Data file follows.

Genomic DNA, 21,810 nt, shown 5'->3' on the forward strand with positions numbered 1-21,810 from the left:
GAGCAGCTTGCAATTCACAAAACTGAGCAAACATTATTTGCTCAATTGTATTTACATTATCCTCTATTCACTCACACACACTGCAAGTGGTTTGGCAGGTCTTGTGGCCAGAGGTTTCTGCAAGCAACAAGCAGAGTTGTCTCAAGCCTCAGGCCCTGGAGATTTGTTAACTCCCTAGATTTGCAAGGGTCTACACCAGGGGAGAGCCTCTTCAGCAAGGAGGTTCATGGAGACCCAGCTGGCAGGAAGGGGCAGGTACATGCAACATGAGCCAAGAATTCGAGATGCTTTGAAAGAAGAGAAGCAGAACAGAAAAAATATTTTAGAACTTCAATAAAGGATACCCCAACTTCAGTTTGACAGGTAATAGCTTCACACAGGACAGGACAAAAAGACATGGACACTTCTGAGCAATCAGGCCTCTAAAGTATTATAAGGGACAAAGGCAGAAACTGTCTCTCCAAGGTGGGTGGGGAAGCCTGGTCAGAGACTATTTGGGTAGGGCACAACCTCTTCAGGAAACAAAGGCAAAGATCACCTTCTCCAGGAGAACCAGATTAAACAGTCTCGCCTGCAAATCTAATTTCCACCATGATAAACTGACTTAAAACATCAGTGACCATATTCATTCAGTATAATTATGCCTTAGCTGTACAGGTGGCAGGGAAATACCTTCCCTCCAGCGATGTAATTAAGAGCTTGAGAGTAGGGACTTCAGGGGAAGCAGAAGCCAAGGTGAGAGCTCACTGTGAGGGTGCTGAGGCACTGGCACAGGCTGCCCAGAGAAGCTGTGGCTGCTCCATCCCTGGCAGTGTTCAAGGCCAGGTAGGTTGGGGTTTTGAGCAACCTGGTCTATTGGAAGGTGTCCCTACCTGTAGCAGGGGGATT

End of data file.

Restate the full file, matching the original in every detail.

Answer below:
Genomic DNA, 21,810 nt, shown 5'->3' on the forward strand with positions numbered 1-21,810 from the left:
GAGCAGCTTGCAATTCACAAAACTGAGCAAACATTATTTGCTCAATTGTATTTACATTATCCTCTATTCACTCACACACACTGCAAGTGGTTTGGCAGGTCTTGTGGCCAGAGGTTTCTGCAAGCAACAAGCAGAGTTGTCTCAAGCCTCAGGCCCTGGAGATTTGTTAACTCCCTAGATTTGCAAGGGTCTACACCAGGGGAGAGCCTCTTCAGCAAGGAGGTTCATGGAGACCCAGCTGGCAGGAAGGGGCAGGTACATGCAACATGAGCCAAGAATTCGAGATGCTTTGAAAGAAGAGAAGCAGAACAGAAAAAATATTTTAGAACTTCAATAAAGGATACCCCAACTTCAGTTTGACAGGTAATAGCTTCACACAGGACAGGACAAAAAGACATGGACACTTCTGAGCAATCAGGCCTCTAAAGTATTATAAGGGACAAAGGCAGAAACTGTCTCTCCAAGGTGGGTGGGGAAGCCTGGTCAGAGACTATTTGGGTAGGGCACAACCTCTTCAGGAAACAAAGGCAAAGATCACCTTCTCCAGGAGAACCAGATTAAACAGTCTCGCCTGCAAATCTAATTTCCACCATGATAAACTGACTTAAAACATCAGTGACCATATTCATTCAGTATAATTATGCCTTAGCTGTACAGGTGGCAGGGAAATACCTTCCCTCCAGCGATGTAATTAAGAGCTTGAGAGTAGGGACTTCAGGGGAAGCAGAAGCCAAGGTGAGAGCTCACTGTGAGGGTGCTGAGGCACTGGCACAGGCTGCCCAGAGAAGCTGTGGCTGCTCCATCCCTGGCAGTGTTCAAGGCCAGGTAGGTTGGGGTTTTGAGCAACCTGGTCTATTGGAAGGTGTCCCTACCTGTAGCAGGGGGATT